This article highlights some alternative steps which owners may consider when entering into a voyage charter in order to protect against certain failures on the part of charterers. In particular, it refers to charterers' failure to provide cargo on time or at all and to pay freight and demurrage once owners have performed their duties under the charterparty.
Charterers' obligations at load port are to provide a cargo and to load it within the specified laytime. All too often, however, owners send a
|vessel to the nominated load port only to find that no cargo is available immediately and there is uncertainty as to whether it will become available at all. Whilst the non-availability of cargo may, prima facie, amount to a breach on the part of charterers, it may not necessarily amount to a repudiatory breach entitling owners to terminate the charterparty. Owners must therefore seek monetary compensation for the time lost usually by way of demurrage after laytime has expired, or by way of damages for detention, if for some reason the unavailability of cargo prevents the vessel from becoming an arrived ship. |
Depending on the precise wording, the laytime exceptions clause may also apply to unavailability of cargo (in addition to delay in loading) and therefore laytime may be interrupted if the unavailability of cargo has been caused by one of the events contained in the exceptions clause, for example strikes or causes beyond charterers' control. In such a case, owners are faced with possible long delays causing substantial losses and yet demurrage may not accrue. Even where demurrage does accrue, it may not fully compensate owners if the delay is considerable. Furthermore, owners may have difficulties in recovering large amounts of demurrage from charterers in such circumstances.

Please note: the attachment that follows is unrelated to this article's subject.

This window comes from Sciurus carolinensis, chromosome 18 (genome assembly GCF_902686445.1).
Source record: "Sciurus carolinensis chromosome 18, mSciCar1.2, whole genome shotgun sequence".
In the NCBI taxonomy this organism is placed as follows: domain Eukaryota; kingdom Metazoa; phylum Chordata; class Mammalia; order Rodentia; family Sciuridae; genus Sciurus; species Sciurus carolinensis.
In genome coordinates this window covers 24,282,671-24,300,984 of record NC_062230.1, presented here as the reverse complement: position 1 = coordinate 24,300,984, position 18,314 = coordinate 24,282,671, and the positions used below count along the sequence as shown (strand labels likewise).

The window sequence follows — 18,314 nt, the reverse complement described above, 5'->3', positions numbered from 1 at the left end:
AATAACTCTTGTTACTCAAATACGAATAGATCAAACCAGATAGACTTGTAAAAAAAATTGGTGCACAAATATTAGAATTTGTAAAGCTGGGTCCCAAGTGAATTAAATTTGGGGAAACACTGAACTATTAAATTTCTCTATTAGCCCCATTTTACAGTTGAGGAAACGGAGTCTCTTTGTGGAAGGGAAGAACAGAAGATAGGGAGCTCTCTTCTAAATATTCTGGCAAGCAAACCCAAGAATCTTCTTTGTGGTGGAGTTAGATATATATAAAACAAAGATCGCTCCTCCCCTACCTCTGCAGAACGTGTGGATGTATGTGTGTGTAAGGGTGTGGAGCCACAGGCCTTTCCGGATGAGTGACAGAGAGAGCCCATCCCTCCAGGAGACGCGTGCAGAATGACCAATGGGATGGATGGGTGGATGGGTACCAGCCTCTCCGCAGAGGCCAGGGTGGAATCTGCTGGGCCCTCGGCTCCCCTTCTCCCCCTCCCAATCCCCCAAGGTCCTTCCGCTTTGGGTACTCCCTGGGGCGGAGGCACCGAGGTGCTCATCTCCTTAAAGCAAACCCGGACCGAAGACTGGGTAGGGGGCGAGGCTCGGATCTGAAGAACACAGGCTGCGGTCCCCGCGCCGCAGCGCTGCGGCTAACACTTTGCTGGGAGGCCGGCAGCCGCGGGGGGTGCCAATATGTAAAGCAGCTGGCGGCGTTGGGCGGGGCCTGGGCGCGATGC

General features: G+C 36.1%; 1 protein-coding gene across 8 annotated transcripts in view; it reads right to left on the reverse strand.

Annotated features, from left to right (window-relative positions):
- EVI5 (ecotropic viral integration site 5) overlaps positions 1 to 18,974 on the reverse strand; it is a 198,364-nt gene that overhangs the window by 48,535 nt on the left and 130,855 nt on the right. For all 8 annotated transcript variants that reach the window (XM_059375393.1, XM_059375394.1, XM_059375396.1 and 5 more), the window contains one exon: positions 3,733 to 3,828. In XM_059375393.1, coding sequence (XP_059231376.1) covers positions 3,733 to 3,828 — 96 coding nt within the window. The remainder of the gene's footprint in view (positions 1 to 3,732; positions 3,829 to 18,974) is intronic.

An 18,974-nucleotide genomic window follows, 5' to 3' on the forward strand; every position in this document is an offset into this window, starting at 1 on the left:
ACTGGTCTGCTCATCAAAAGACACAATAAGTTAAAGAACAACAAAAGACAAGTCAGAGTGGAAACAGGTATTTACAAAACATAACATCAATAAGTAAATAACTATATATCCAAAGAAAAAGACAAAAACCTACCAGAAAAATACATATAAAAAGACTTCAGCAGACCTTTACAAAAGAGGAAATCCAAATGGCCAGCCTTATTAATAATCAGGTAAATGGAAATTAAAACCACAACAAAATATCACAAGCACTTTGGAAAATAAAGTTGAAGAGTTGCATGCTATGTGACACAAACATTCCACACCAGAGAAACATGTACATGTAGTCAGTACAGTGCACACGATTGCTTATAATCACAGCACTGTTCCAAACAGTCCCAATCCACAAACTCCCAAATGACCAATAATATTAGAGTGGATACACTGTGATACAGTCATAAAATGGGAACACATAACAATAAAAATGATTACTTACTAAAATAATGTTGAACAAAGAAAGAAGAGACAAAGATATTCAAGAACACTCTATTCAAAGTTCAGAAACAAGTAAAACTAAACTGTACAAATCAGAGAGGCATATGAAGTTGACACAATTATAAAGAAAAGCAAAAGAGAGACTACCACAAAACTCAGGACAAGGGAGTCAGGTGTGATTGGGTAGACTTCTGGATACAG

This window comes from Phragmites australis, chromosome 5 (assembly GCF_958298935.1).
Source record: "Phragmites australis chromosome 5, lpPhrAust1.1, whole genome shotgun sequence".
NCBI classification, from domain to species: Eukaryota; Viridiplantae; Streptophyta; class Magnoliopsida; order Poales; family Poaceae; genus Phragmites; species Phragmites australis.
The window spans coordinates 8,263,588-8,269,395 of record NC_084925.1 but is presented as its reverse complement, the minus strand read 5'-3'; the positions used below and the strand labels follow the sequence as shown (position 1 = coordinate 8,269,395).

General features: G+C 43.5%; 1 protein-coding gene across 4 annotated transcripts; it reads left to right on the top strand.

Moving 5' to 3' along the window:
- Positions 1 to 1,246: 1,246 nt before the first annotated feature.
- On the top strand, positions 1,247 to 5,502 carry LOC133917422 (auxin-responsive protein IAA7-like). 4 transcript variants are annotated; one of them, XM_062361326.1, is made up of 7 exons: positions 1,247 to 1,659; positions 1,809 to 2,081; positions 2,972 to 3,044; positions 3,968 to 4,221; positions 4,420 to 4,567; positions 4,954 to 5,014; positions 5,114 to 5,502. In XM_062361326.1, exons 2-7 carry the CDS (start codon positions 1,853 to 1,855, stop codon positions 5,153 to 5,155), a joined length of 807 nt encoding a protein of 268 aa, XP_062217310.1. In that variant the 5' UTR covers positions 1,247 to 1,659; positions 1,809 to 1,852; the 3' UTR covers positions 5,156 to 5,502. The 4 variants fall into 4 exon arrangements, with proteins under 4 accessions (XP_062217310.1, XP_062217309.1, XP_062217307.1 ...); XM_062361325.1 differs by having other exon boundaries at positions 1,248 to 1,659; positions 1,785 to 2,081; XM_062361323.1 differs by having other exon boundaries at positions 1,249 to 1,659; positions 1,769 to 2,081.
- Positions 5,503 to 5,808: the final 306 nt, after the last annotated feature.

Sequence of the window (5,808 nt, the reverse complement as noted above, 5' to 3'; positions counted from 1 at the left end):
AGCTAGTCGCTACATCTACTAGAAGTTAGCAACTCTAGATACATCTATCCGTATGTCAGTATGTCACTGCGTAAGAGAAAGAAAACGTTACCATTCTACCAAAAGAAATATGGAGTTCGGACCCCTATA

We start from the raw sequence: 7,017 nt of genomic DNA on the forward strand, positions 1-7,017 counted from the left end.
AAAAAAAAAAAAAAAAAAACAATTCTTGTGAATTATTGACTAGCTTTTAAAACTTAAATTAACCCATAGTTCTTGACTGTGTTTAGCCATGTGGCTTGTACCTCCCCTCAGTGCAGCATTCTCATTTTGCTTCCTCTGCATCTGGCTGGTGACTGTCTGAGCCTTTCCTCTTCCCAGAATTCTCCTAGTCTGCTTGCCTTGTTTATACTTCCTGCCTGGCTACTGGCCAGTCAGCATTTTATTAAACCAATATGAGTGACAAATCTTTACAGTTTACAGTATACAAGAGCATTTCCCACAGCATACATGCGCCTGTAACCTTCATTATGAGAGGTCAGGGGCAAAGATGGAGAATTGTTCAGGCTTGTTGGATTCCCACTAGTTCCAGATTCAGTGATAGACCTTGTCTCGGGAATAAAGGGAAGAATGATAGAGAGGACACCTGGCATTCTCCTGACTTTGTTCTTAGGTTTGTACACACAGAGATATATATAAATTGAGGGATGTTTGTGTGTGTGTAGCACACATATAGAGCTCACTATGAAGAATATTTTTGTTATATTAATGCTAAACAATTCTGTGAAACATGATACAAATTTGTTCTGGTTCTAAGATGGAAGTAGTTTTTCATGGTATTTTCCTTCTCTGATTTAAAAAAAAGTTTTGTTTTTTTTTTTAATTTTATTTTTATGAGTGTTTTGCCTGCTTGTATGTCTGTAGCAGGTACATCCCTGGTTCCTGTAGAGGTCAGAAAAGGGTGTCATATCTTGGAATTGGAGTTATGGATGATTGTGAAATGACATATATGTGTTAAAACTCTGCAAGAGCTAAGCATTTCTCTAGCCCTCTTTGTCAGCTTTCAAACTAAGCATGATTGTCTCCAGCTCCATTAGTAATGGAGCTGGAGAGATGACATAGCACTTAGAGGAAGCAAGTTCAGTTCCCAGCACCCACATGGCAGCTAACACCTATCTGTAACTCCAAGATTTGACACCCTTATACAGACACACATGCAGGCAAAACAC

Often, the best commercial solution for owners would be to "cut their losses" and leave the load port once they are aware that cargo is not available. In coming to such a decision, however, owners face a dilemma: do they leave and look for business elsewhere and in doing so risk being in repudiatory breach of the charterparty themselves, or do they remain and wait longer and risk not being able to recover demurrage? In normal circumstances there can be no temporary withdrawal of services although some standard forms provide for a right to withhold services whilst hire remains unpaid.1 Withdrawal of a vessel is recognised as a remedy with severe consequences and it must be done correctly and timely, failing which the owner will be held liable for repudiation of the charter. Furthermore, in most cases withdrawal of the vessel is of practical assistance only when the vessel is free of cargo. Thus where the owner has loaded the cargo he is bound to deliver the cargo in accordance with the bills of lading.
In an attempt to avoid the above problems, it is, therefore, preferable to include a cancellation clause in the charterparty, by which owners may elect to cancel the charterparty in specified circumstances.
Suggested wording for cancellation clause
The following are wordings which may be used in order to avoid some of the problems described above.
"A) In the event that the cargo is not available for loading upon:
*i) vessel's arrival in port or the usual waiting place or
ii) vessel's tendering Notice of Readiness or
iii) vessel's arrival off the port in circumstances where the vessel is prevented from entering due to unavailability of cargo and the vessel being in all respects ready to load, Owners have the option to cancel this charterparty by giving written notice of such cancellation (including by fax, telex or cable) to Charterers or their agents within [ ] hours thereafter. (* Owners should select i), ii) or iii), whichever is the most appropriate point in time. This may vary from fixture to fixture.)